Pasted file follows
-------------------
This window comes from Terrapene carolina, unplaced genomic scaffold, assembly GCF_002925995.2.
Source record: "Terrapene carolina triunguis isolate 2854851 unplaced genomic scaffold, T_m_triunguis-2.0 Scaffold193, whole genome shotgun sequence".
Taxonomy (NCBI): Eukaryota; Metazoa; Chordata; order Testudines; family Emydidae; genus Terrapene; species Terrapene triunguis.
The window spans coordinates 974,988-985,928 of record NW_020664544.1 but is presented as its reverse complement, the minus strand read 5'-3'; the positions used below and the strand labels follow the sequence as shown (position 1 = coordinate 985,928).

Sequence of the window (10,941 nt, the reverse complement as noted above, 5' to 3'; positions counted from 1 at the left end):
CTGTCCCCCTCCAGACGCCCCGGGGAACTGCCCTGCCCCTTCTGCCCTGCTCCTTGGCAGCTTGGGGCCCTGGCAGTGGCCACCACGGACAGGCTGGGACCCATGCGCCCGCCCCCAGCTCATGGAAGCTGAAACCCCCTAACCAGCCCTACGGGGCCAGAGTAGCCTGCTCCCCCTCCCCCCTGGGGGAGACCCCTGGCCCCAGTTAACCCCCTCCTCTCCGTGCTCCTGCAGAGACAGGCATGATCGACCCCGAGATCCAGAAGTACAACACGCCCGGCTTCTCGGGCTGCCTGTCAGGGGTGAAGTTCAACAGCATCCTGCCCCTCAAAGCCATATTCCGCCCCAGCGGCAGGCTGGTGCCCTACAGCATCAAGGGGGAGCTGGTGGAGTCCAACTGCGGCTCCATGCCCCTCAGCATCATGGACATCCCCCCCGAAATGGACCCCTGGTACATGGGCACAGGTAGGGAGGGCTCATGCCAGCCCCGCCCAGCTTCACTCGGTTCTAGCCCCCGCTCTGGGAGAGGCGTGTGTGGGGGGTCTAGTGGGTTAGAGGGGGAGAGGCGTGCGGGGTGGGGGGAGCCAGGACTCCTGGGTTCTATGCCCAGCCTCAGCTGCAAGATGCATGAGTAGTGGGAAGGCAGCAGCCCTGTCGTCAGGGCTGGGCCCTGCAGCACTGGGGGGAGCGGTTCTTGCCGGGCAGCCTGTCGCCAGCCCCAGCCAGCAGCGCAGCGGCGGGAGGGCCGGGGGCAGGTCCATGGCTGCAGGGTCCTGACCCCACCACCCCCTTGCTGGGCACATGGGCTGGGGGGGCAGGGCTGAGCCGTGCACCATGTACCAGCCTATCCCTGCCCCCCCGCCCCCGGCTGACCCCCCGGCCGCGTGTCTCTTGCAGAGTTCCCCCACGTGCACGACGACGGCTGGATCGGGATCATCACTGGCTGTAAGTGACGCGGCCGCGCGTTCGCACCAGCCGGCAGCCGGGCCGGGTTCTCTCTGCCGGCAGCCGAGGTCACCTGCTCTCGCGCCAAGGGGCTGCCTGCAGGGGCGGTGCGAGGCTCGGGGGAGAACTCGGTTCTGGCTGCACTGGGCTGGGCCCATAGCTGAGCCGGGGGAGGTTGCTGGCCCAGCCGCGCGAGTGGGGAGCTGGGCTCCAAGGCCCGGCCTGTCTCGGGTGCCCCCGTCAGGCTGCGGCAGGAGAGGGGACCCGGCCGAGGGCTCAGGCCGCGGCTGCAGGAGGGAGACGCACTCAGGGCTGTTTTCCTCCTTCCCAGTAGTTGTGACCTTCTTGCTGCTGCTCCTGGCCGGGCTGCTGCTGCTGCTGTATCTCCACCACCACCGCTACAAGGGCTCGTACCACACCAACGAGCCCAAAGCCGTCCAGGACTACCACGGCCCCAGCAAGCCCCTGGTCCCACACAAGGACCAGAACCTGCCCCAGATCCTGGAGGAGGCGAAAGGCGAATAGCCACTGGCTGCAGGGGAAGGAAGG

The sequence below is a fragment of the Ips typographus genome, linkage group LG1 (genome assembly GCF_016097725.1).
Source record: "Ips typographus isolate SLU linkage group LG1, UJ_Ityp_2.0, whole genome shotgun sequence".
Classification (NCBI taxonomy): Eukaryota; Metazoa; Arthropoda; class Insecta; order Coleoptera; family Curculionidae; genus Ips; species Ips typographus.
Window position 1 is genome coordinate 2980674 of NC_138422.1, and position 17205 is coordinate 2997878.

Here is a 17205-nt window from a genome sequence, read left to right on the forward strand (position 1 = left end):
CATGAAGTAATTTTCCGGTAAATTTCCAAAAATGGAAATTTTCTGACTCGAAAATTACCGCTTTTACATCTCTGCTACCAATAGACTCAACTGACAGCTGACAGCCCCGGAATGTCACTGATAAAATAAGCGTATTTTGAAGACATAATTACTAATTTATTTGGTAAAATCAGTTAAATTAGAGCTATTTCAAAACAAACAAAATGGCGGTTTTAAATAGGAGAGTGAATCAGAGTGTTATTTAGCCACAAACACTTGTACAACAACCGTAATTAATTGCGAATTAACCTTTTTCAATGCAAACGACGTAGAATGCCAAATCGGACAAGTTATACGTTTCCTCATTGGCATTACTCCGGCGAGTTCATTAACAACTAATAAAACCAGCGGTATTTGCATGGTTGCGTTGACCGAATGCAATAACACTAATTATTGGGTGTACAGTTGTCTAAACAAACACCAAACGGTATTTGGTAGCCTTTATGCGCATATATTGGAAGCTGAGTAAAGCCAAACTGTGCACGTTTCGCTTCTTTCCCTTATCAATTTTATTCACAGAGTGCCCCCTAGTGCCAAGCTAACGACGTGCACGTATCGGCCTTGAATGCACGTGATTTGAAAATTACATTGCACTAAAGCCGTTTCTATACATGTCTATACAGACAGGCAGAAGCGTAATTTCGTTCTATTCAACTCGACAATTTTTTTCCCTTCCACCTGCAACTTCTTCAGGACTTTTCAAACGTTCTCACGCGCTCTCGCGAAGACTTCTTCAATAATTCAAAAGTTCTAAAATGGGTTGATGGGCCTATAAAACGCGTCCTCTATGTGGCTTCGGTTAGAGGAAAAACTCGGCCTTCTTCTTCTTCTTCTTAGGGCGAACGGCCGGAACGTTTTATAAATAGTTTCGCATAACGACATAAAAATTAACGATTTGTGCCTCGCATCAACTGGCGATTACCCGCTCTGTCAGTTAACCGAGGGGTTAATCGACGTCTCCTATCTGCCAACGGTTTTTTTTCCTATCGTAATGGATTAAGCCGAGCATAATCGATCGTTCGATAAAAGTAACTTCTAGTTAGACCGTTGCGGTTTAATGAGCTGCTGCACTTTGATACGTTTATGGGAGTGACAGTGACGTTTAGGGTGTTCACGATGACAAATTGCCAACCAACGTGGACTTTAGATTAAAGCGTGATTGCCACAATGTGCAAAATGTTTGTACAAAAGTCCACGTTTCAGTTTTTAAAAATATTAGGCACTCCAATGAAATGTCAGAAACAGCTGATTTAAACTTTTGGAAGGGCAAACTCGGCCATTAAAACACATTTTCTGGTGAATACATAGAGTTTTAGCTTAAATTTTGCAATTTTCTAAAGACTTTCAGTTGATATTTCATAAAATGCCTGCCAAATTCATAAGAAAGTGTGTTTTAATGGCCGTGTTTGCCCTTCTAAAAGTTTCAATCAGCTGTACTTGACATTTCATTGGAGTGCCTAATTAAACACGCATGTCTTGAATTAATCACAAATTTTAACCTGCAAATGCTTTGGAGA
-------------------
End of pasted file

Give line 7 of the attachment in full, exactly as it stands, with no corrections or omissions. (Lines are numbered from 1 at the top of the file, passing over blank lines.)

The sequence below is a fragment of the Ips typographus genome, linkage group LG1 (genome assembly GCF_016097725.1).